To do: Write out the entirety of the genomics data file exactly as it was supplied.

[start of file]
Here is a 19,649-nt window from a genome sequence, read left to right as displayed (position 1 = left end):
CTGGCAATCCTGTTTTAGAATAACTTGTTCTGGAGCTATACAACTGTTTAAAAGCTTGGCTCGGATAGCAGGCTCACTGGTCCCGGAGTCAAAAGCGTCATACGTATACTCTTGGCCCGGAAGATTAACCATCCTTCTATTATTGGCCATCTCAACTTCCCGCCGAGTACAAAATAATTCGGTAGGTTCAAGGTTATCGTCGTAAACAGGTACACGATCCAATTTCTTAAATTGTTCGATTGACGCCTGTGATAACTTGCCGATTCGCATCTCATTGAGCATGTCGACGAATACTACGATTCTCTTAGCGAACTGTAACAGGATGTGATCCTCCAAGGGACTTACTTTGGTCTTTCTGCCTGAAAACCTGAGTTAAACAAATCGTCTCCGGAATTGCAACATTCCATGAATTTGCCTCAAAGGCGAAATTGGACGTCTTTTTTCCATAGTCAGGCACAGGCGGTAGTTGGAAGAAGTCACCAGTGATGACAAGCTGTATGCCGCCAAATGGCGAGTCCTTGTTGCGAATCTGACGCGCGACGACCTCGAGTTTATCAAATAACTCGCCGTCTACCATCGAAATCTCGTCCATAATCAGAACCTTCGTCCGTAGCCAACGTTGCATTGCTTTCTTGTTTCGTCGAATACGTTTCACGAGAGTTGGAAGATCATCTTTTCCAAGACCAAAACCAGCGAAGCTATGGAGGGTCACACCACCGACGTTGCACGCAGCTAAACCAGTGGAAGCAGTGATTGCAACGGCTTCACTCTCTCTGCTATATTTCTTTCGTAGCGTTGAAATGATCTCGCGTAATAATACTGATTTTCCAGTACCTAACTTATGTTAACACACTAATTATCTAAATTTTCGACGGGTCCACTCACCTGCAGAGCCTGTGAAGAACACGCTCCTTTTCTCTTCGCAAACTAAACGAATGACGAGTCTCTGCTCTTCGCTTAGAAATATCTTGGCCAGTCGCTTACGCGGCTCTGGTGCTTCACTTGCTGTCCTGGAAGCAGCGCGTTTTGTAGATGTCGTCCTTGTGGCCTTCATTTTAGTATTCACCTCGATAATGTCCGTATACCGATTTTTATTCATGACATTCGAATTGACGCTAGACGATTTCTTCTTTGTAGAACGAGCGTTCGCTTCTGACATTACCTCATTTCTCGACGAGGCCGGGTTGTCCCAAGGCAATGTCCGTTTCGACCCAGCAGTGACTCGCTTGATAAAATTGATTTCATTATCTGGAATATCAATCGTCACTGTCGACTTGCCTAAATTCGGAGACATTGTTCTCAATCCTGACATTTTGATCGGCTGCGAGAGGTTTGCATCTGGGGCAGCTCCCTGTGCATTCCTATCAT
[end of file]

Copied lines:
Here is a 19,649-nt window from a genome sequence, read left to right as displayed (position 1 = left end):
CTGGCAATCCTGTTTTAGAATAACTTGTTCTGGAGCTATACAACTGTTTAAAAGCTTGGCTCGGATAGCAGGCTCACTGGTCCCGGAGTCAAAAGCGTCATACGTATACTCTTGGCCCGGAAGATTAACCATCCTTCTATTATTGGCCATCTCAACTTCCCGCCGAGTACAAAATAATTCGGTAGGTTCAAGGTTATCGTCGTAAACAGGTACACGATCCAATTTCTTAAATTGTTCGATTGACGCCTGTGATAACTTGCCGATTCGCATCTCATTGAGCATGTCGACGAATACTACGATTCTCTTAGCGAACTGTAACAGGATGTGATCCTCCAAGGGACTTACTTTGGTCTTTCTGCCTGAAAACCTGAGTTAAACAAATCGTCTCCGGAATTGCAACATTCCATGAATTTGCCTCAAAGGCGAAATTGGACGTCTTTTTTCCATAGTCAGGCACAGGCGGTAGTTGGAAGAAGTCACCAGTGATGACAAGCTGTATGCCGCCAAATGGCGAGTCCTTGTTGCGAATCTGACGCGCGACGACCTCGAGTTTATCAAATAACTCGCCGTCTACCATCGAAATCTCGTCCATAATCAGAACCTTCGTCCGTAGCCAACGTTGCATTGCTTTCTTGTTTCGTCGAATACGTTTCACGAGAGTTGGAAGATCATCTTTTCCAAGACCAAAACCAGCGAAGCTATGGAGGGTCACACCACCGACGTTGCACGCAGCTAAACCAGTGGAAGCAGTGATTGCAACGGCTTCACTCTCTCTGCTATATTTCTTTCGTAGCGTTGAAATGATCTCGCGTAATAATACTGATTTTCCAGTACCTAACTTATGTTAACACACTAATTATCTAAATTTTCGACGGGTCCACTCACCTGCAGAGCCTGTGAAGAACACGCTCCTTTTCTCTTCGCAAACTAAACGAATGACGAGTCTCTGCTCTTCGCTTAGAAATATCTTGGCCAGTCGCTTACGCGGCTCTGGTGCTTCACTTGCTGTCCTGGAAGCAGCGCGTTTTGTAGATGTCGTCCTTGTGGCCTTCATTTTAGTATTCACCTCGATAATGTCCGTATACCGATTTTTATTCATGACATTCGAATTGACGCTAGACGATTTCTTCTTTGTAGAACGAGCGTTCGCTTCTGACATTACCTCATTTCTCGACGAGGCCGGGTTGTCCCAAGGCAATGTCCGTTTCGACCCAGCAGTGACTCGCTTGATAAAATTGATTTCATTATCTGGAATATCAATCGTCACTGTCGACTTGCCTAAATTCGGAGACATTGTTCTCAATCCTGACATTTTGATCGGCTGCGAGAGGTTTGCATCTGGGGCAGCTCCCTGTGCATTCCTATCAT